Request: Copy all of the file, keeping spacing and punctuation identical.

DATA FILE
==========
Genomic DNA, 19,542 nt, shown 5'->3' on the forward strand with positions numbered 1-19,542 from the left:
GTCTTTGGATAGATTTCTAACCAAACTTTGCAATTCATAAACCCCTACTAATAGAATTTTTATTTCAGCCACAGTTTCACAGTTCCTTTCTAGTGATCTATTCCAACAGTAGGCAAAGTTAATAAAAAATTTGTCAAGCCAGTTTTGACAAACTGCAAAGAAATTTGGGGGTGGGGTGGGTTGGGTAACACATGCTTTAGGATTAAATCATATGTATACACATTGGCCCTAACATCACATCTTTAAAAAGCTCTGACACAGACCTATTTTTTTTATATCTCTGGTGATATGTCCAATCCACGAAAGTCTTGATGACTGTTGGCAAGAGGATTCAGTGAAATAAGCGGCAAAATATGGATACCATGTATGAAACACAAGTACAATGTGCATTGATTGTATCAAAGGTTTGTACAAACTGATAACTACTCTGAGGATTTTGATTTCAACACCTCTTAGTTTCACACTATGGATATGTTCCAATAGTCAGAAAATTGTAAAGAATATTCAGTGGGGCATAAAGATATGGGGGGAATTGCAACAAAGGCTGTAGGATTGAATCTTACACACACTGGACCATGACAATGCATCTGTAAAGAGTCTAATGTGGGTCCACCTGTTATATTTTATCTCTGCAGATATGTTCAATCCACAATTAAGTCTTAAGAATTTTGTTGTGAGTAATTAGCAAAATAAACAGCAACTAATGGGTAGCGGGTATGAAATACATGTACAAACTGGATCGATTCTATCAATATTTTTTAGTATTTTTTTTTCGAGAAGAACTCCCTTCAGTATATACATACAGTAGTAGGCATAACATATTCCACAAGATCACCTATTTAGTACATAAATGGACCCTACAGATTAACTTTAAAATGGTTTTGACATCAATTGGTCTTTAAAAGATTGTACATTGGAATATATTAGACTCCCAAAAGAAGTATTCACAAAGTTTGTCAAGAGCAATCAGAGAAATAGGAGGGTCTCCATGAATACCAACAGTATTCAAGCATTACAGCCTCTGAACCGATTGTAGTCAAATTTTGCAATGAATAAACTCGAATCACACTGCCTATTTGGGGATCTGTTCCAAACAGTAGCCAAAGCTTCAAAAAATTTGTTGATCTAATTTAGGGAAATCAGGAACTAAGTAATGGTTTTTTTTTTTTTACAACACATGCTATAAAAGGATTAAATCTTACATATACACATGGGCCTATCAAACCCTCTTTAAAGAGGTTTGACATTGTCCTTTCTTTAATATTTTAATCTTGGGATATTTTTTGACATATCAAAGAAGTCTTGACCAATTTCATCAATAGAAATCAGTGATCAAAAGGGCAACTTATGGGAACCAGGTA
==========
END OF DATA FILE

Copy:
Genomic DNA, 19,542 nt, shown 5'->3' on the forward strand with positions numbered 1-19,542 from the left:
GTCTTTGGATAGATTTCTAACCAAACTTTGCAATTCATAAACCCCTACTAATAGAATTTTTATTTCAGCCACAGTTTCACAGTTCCTTTCTAGTGATCTATTCCAACAGTAGGCAAAGTTAATAAAAAATTTGTCAAGCCAGTTTTGACAAACTGCAAAGAAATTTGGGGGTGGGGTGGGTTGGGTAACACATGCTTTAGGATTAAATCATATGTATACACATTGGCCCTAACATCACATCTTTAAAAAGCTCTGACACAGACCTATTTTTTTTATATCTCTGGTGATATGTCCAATCCACGAAAGTCTTGATGACTGTTGGCAAGAGGATTCAGTGAAATAAGCGGCAAAATATGGATACCATGTATGAAACACAAGTACAATGTGCATTGATTGTATCAAAGGTTTGTACAAACTGATAACTACTCTGAGGATTTTGATTTCAACACCTCTTAGTTTCACACTATGGATATGTTCCAATAGTCAGAAAATTGTAAAGAATATTCAGTGGGGCATAAAGATATGGGGGGAATTGCAACAAAGGCTGTAGGATTGAATCTTACACACACTGGACCATGACAATGCATCTGTAAAGAGTCTAATGTGGGTCCACCTGTTATATTTTATCTCTGCAGATATGTTCAATCCACAATTAAGTCTTAAGAATTTTGTTGTGAGTAATTAGCAAAATAAACAGCAACTAATGGGTAGCGGGTATGAAATACATGTACAAACTGGATCGATTCTATCAATATTTTTTAGTATTTTTTTTTCGAGAAGAACTCCCTTCAGTATATACATACAGTAGTAGGCATAACATATTCCACAAGATCACCTATTTAGTACATAAATGGACCCTACAGATTAACTTTAAAATGGTTTTGACATCAATTGGTCTTTAAAAGATTGTACATTGGAATATATTAGACTCCCAAAAGAAGTATTCACAAAGTTTGTCAAGAGCAATCAGAGAAATAGGAGGGTCTCCATGAATACCAACAGTATTCAAGCATTACAGCCTCTGAACCGATTGTAGTCAAATTTTGCAATGAATAAACTCGAATCACACTGCCTATTTGGGGATCTGTTCCAAACAGTAGCCAAAGCTTCAAAAAATTTGTTGATCTAATTTAGGGAAATCAGGAACTAAGTAATGGTTTTTTTTTTTTTACAACACATGCTATAAAAGGATTAAATCTTACATATACACATGGGCCTATCAAACCCTCTTTAAAGAGGTTTGACATTGTCCTTTCTTTAATATTTTAATCTTGGGATATTTTTTGACATATCAAAGAAGTCTTGACCAATTTCATCAATAGAAATCAGTGATCAAAAGGGCAACTTATGGGAACCAGGTA